On Talk of the Nation yesterday, Rick Steves gave us some great advice on how to get the biggest bang for our buck on European vacations. Here's what he had to say after the show:
With the dollar in the dumps it's great to have a chance to share my belief that Americans can still travel in Europe for essentially the same cost as in the USA — if they know how. Only on public radio can we talk at length on subjects like these with no concerns about ruffling the feathers of advertisers.
Our callers were experienced travelers with good concerns and good lessons to share. Considering their size, Liz and her group will save lots of money by sharing a big vehicle and a large apartment. A mini bus shared by eight travelers provides the cheapest travel possible. And more and more Americans are learning the budget wisdom of booking an apartment with a kitchen. Groceries are essentially the same cost anywhere — and always a fraction of the cost of a restaurant.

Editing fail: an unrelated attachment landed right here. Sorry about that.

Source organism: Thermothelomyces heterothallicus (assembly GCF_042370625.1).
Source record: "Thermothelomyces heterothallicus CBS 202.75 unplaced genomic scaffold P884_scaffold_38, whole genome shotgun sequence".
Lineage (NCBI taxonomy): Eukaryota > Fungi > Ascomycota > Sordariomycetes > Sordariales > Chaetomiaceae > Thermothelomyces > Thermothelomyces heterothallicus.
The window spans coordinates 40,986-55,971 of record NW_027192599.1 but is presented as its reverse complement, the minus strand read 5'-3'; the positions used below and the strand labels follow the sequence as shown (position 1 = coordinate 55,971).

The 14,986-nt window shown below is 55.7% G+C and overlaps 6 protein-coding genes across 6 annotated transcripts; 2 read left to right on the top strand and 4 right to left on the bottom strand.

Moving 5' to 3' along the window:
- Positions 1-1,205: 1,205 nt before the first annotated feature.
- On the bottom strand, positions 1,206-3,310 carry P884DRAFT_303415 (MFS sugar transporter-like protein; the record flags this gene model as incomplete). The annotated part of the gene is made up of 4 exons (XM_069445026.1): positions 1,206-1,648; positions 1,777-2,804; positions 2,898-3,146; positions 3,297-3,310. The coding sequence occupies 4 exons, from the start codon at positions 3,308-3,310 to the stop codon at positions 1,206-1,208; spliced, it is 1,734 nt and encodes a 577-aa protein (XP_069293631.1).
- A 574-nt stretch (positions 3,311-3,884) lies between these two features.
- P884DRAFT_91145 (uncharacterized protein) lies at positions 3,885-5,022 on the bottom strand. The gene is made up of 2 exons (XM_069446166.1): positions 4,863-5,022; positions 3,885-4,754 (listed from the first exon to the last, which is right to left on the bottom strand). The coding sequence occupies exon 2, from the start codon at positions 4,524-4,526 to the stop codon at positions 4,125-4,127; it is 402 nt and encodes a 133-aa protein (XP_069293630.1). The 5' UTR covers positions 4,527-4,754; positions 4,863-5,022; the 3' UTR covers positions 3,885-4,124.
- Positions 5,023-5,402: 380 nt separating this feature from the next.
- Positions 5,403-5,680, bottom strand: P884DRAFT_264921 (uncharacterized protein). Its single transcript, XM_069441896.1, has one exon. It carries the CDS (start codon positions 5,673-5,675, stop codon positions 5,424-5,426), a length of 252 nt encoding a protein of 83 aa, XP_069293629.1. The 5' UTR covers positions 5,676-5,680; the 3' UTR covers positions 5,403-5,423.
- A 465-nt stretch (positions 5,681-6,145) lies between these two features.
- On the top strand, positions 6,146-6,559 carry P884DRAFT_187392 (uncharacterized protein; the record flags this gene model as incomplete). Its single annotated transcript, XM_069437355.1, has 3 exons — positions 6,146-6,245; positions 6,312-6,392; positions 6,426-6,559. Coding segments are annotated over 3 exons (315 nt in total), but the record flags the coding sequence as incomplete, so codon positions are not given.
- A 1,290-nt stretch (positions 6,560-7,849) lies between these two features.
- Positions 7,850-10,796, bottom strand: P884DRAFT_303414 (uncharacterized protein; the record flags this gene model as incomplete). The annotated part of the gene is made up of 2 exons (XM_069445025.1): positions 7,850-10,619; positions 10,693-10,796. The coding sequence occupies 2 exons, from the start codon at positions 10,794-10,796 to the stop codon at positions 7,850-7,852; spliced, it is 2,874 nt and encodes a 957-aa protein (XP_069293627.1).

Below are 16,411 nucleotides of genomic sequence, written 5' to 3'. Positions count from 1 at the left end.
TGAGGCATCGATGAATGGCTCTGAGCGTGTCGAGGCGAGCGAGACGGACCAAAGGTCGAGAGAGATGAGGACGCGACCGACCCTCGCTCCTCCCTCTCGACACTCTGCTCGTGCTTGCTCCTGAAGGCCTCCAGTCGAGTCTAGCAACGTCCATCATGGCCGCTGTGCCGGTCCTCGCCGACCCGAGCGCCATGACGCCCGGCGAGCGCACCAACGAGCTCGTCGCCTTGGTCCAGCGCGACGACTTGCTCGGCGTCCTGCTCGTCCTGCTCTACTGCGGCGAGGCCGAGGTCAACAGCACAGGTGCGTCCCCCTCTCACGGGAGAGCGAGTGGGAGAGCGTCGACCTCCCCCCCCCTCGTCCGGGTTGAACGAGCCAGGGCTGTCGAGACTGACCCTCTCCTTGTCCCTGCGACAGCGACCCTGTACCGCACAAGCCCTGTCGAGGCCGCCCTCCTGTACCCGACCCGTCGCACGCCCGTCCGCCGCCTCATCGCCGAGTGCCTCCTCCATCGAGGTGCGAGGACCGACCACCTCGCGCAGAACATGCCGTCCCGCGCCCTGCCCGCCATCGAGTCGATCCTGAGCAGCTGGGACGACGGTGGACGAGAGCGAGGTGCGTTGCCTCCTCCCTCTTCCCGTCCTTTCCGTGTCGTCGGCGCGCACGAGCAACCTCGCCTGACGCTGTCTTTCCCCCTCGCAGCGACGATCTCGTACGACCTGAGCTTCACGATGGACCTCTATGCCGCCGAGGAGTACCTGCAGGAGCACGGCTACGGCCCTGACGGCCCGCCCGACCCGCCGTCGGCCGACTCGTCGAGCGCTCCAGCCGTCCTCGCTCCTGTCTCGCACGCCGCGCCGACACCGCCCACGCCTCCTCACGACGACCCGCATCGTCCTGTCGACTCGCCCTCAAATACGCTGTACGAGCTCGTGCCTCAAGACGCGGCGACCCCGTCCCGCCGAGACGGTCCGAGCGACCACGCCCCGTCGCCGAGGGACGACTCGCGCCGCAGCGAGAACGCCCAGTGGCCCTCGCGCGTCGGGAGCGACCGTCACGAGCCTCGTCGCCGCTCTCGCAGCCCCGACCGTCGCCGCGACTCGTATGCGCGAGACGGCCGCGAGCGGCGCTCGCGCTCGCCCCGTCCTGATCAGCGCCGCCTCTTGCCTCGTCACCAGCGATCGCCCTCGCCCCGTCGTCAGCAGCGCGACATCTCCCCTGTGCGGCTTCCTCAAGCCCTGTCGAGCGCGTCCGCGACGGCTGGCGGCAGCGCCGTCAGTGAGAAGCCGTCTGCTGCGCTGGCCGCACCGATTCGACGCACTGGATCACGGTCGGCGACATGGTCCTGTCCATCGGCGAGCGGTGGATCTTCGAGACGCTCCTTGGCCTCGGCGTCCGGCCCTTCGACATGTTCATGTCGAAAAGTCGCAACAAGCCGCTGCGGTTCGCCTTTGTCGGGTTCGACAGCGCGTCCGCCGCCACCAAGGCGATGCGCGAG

When Chris said she'd recently been to London, I expected her to be shell-shocked at the cost. But she turned out to be a very good traveler and knew that the greatest cultural wonders in London are actually free. (I've noticed that in much of Europe museum prices fluctuate with the current government. Left wing governments subsidize art and culture — and often make museum entries free. Right wing governments believe museums should pay their own way.).
My new "apfels to pommes" chart attempting to compare relative costs "apples to apples" (mentioned in the interview) is now on my blog. I hope that can be of some help.